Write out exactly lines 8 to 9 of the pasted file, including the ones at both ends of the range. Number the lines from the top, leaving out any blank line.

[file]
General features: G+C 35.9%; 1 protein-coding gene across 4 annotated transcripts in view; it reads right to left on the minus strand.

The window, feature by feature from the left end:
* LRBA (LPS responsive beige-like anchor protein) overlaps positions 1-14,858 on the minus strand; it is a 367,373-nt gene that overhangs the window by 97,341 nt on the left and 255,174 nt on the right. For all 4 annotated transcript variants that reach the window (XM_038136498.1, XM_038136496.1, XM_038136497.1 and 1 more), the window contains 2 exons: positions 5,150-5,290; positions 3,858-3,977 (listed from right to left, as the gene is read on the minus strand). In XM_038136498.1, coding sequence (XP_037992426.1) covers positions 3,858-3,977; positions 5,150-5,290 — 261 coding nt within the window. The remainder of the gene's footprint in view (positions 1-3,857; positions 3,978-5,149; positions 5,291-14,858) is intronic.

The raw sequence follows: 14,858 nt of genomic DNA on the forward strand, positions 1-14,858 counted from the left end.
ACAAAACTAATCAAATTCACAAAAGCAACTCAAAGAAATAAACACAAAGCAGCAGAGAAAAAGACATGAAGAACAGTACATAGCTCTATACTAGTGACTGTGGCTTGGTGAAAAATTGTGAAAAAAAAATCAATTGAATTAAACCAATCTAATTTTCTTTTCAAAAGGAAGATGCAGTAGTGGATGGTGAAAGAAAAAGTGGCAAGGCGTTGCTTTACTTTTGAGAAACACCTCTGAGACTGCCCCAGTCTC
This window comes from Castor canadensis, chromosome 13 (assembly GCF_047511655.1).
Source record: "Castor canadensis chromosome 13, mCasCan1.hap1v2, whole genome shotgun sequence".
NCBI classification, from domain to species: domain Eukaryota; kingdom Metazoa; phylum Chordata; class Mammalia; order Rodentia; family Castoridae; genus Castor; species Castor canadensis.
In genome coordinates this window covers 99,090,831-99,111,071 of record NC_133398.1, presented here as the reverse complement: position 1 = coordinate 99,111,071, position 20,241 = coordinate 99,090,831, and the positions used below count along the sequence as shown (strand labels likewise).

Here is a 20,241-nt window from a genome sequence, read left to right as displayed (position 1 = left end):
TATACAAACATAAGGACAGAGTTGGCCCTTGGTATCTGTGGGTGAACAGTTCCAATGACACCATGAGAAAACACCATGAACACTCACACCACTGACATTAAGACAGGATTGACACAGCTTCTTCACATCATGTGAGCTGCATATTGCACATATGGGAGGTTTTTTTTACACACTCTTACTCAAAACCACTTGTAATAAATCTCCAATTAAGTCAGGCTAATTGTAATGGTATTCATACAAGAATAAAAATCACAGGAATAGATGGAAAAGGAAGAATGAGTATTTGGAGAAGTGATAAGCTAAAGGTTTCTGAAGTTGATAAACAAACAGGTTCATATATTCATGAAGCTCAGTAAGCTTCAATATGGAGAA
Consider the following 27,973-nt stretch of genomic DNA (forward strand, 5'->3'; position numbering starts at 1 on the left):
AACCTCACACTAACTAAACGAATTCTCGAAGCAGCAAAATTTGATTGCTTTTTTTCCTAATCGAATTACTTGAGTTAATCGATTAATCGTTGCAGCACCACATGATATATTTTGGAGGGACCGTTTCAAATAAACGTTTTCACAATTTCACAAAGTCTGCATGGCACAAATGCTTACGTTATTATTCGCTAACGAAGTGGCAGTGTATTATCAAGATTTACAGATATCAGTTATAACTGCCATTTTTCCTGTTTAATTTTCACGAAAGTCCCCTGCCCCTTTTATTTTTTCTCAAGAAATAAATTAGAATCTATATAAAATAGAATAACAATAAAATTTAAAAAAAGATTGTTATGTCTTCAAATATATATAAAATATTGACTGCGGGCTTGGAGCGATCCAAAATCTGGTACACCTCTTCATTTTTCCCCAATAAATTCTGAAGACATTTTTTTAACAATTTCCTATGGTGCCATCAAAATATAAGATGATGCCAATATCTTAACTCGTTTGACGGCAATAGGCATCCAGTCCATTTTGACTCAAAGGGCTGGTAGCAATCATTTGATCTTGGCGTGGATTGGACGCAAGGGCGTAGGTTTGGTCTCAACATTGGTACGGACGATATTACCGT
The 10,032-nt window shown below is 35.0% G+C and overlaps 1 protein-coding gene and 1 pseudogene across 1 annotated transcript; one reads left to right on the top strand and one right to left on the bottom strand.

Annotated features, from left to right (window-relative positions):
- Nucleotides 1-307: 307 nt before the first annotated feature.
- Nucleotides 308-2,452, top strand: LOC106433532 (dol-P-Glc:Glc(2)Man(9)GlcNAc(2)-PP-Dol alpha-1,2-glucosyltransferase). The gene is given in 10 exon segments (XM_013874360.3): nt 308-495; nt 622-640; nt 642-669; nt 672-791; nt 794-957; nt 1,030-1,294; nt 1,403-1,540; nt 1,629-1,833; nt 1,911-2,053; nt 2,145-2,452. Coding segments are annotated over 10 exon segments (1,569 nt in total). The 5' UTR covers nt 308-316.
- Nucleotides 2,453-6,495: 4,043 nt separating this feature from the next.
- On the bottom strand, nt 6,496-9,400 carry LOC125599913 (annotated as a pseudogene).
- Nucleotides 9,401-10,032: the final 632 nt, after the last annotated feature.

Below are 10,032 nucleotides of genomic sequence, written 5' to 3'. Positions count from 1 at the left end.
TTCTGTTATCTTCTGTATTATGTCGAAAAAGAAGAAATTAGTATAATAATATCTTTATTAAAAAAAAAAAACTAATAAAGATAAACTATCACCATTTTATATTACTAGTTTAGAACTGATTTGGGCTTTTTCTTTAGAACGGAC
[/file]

NCBI classification, from domain to species: domain Eukaryota; kingdom Metazoa; phylum Chordata; class Mammalia; order Rodentia; family Castoridae; genus Castor; species Castor canadensis.
In genome coordinates this window covers 99,090,831-99,111,071 of record NC_133398.1, presented here as the reverse complement: position 1 = coordinate 99,111,071, position 20,241 = coordinate 99,090,831, and the positions used below count along the sequence as shown (strand labels likewise).